I enjoyed a Slate article by Daniel Engber about why we root for underdogs. The article summarizes research in economics and psychology, and it touched on concepts that will be familiar to those of us with OR backgrounds. I recommend reading the entire article. My favorite part explains that researchers Jimmy Frazier and Eldon Snyder (of Bowling Green State University) hypothesize that the appeal of the underdog can be explained through expected utilities:
The sports spectator might be seen as a hedonistic animal, [Frazier and Snyder] argued, always out to maximize her excitement. So long as she’s not beholden to any one team for sentimental reasons—she’s a life-long Royals fan, perhaps—then she’ll choose her rooting interest based on a rational calculation of costs and benefits… In effect, Frazier and Snyder are saying that the expected value of a bet on an underdog—its average payoff in raw, chest-bumping excitement—will always be higher than the expected value of a bet on the favorite.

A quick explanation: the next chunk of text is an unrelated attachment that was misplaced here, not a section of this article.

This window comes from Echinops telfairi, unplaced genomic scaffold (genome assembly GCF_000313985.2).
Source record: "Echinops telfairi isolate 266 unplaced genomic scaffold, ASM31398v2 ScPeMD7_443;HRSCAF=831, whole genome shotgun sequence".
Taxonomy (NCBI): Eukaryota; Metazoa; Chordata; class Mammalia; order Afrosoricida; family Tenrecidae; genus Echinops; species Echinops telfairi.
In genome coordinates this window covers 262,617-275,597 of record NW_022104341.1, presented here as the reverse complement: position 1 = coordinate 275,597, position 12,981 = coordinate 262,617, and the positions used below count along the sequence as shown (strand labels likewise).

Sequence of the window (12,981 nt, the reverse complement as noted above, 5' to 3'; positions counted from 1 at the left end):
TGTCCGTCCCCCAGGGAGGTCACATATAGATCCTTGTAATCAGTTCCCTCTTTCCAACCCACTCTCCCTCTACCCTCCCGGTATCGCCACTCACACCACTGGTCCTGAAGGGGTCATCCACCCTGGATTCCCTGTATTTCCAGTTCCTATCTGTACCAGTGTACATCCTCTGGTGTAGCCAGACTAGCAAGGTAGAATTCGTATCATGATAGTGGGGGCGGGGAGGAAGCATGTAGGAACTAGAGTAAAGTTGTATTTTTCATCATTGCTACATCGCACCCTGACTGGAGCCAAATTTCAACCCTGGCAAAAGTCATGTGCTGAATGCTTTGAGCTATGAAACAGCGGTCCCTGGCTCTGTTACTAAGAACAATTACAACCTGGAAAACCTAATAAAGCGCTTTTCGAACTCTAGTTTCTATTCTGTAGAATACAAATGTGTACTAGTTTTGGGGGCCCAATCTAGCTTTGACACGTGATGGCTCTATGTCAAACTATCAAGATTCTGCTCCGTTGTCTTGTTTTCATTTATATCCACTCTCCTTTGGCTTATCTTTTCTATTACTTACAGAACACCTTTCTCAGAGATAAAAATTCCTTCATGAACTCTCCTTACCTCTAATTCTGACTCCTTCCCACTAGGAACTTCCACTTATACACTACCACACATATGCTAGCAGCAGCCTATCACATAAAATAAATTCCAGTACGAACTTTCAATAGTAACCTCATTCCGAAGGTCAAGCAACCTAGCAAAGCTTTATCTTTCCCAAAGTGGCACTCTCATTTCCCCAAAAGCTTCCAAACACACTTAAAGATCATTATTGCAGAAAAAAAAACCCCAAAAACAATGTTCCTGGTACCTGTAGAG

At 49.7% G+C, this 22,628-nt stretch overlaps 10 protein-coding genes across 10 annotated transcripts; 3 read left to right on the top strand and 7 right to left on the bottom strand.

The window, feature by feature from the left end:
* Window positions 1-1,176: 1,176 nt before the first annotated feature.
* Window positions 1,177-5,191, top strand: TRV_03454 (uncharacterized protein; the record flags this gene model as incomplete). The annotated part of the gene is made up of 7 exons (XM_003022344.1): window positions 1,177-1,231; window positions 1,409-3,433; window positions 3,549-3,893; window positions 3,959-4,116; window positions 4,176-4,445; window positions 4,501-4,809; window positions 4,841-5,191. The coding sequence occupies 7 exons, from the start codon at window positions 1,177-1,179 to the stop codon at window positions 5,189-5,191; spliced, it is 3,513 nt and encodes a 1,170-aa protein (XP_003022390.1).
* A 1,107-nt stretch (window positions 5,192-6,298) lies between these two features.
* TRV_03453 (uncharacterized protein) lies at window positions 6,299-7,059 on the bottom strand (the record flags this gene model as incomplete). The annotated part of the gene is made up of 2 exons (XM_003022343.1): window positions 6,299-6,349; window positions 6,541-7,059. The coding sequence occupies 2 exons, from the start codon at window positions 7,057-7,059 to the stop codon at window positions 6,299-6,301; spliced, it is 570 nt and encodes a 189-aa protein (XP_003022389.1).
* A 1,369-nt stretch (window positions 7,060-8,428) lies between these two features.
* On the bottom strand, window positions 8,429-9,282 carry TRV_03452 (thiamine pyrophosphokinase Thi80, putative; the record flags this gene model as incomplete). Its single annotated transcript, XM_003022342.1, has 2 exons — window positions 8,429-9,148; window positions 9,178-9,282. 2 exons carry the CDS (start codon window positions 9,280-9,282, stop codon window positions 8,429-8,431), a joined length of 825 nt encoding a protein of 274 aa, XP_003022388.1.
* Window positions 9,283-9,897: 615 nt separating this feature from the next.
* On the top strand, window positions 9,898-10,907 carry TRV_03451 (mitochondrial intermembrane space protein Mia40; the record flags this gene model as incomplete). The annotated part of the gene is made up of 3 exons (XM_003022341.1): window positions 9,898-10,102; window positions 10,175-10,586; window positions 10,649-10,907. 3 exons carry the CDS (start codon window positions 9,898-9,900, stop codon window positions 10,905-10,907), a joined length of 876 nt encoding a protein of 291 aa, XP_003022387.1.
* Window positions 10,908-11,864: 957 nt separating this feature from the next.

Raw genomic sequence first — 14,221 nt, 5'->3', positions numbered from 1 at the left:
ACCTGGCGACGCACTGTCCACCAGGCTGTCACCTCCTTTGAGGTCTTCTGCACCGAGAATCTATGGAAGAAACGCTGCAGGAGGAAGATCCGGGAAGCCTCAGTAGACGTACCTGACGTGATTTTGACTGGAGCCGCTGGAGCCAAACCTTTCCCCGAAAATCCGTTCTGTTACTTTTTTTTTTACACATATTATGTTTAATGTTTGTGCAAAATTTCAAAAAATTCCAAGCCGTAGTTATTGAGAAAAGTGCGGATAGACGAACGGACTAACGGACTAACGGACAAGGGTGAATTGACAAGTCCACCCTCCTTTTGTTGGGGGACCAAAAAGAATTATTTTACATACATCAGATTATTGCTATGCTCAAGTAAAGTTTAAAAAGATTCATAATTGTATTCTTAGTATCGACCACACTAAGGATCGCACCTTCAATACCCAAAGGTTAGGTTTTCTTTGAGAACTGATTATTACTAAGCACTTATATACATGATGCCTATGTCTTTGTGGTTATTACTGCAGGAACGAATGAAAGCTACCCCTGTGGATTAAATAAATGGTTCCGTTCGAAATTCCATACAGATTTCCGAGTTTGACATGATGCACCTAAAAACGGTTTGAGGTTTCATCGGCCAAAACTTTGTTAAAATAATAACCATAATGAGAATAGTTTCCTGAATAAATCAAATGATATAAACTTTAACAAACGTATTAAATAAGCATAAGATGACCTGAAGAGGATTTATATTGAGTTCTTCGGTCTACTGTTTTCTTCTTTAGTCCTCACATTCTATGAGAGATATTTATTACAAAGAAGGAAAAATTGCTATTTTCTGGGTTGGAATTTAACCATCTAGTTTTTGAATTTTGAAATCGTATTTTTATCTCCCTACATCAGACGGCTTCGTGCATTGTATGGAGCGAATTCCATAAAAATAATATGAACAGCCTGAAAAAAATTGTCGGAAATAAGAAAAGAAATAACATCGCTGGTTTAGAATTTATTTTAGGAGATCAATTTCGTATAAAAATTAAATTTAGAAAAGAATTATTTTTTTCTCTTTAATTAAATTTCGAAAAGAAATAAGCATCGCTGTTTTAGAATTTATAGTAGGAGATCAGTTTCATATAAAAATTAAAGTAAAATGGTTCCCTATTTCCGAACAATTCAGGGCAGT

Another part of the article addresses how people tend to overestimate the probabilities of rare events (which I happened to discuss in my class yesterday). An example of a rare event in sports is a longshot in horse racing. This is in part explained by the availability heuristic, since we can easily recall memorable underdog victories. As a result, longshots are overbet and favorites are underbet. I’ll keep this in mind the next time I go to the track.
Link to the Slate article.
Are you a fan of underdogs?
May 13th, 2010 at 3:44 pm
“Are you a fan of underdogs?”
Unless my favorite team is competing, I go with the underdog. It brings fun to watching the game, and I watch the game for fun. Otherwise, simply supporting the favorite is cynical and a low risk investment. Low risk investments are for making money, underdogs and betting for them are for having fun (and no regrets when the underdog does not win).